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Oklahoma Annie (1952)

Approved | | Comedy, Western | 24 March 1952 (USA)
A storekeeper gets involved in cleaning up corruption in her town, and also hopes to attract the attention of the handsome new sheriff.

Director:

Writers:

(story), (screenplay) | 1 more credit »
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Cast

Cast overview, first billed only:
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Judy Canova
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Dan Fraser
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Bull McCready
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Curt Walker
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Paydirt (as Emmett 'Pappy' Lynn)
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Eldridge Haskell
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Mrs. Lottie Fling
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Blinky
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Mrs. Carrie Fudge
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Lou (Coffin Creek Cafe bartender)
Maxine Gates ...
Tillie
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Judge Byrnes
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Skip
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Jim Tullett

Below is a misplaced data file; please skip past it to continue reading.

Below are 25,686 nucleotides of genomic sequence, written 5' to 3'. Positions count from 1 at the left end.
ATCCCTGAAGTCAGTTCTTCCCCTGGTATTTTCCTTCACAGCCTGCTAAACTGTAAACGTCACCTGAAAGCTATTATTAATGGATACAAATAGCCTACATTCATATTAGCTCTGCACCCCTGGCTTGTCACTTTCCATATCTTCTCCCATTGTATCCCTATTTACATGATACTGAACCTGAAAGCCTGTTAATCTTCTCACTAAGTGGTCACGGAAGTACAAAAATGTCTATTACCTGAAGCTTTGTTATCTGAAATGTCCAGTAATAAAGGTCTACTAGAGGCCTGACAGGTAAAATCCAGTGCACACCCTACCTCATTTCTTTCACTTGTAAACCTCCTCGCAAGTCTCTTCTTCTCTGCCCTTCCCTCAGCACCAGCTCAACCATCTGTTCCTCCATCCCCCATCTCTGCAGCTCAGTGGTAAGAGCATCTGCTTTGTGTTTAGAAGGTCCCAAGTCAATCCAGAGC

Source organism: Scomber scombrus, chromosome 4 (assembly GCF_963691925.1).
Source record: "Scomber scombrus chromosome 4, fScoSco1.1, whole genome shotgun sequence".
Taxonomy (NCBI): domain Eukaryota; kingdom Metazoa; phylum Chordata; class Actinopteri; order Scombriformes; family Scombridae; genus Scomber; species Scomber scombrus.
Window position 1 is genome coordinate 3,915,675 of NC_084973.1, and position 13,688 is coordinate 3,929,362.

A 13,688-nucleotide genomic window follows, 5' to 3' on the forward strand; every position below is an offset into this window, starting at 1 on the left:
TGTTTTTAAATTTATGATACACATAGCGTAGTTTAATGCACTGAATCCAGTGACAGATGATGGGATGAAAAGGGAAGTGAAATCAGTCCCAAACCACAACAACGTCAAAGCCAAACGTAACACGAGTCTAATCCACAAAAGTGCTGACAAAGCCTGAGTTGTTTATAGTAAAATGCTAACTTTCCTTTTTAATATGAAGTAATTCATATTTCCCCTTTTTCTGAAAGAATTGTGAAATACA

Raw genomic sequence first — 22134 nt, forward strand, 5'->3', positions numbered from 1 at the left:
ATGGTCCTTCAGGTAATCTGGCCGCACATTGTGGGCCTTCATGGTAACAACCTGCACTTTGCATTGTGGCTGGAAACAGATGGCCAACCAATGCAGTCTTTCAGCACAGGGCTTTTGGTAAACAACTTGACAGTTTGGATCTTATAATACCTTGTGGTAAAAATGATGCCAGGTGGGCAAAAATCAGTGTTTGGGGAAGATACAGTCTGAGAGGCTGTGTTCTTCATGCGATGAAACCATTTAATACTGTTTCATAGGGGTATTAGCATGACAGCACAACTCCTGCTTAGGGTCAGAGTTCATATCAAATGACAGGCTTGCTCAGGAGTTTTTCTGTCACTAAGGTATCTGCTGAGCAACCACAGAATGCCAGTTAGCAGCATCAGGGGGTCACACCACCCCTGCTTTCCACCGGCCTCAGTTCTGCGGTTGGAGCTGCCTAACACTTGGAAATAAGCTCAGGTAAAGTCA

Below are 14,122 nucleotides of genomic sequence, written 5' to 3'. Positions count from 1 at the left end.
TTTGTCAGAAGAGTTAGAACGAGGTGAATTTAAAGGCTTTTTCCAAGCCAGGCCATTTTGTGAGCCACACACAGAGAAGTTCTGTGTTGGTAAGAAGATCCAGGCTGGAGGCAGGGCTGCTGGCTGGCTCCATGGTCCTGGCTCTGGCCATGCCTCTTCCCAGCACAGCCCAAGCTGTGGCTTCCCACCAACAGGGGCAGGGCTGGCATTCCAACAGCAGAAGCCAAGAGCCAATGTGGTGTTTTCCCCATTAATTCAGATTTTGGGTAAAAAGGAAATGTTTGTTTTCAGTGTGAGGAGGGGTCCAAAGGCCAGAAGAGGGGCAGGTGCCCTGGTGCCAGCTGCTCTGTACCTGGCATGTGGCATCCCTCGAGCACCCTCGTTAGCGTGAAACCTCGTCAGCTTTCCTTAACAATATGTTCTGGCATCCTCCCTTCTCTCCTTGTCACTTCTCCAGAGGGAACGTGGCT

Andrew Tombes ...
Mayor of Eureka
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Storyline

A storekeeper gets involved in cleaning up corruption in her town, and also hopes to attract the attention of the handsome new sheriff.

Plot Summary | Add Synopsis

Taglines:

QUEEN OF THE COWGIRLS (original poster-all caps)

Genres:

Comedy | Western

Certificate:

Approved | See all certifications »
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Details

Country:

Language:

Release Date:

24 March 1952 (USA)  »

Also Known As:

La sceriffa dell'Oklahoma  »

Company Credits

Production Co:

 »
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Technical Specs

Runtime:

Sound Mix:

| (RCA Sound System)

Color:

(Trucolor)

Aspect Ratio:

1.37 : 1
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Did You Know?

Soundtracks

Oh Dear What Can the Matter Be?
(uncredited)
Traditional
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User Reviews

 
Unwatchable today
24 September 2007 | by (Connecticut) – See all my reviews

In OKLAHOMA ANNIE, familiar Hollywood country bumpkin Judy Canova (she of the buck teeth, pigtails and off-key singing voice) runs a general store, falls in love with the new sheriff and helps clean up corruption in her little community. Truth is, nothing much actually happens although there's an awful lot of running around. Veteran villain Roy Barcroft is the chief bad guy, and familiar Western actor John Russell plays the new sheriff. Oh, and grizzled character actor Fuzzy Knight plays one of Judy's cornpone buddies. But the focus in ANNIE is almost solely on Judy, for better or worse. Made in 1952, ANNIE (where did they get that title?) plays more like a TV show than a theatrical release. Shot in splashy color and mixing cars in with horses, this sort-of Western is a holdover from another era. Hillbillies have never gone out of style in Hollywood, admittedly, but this particular hillbilly grates on the nerves pretty quickly. I enjoy Ms. Canova in small doses. Very small doses. For the curious and historically-minded only.


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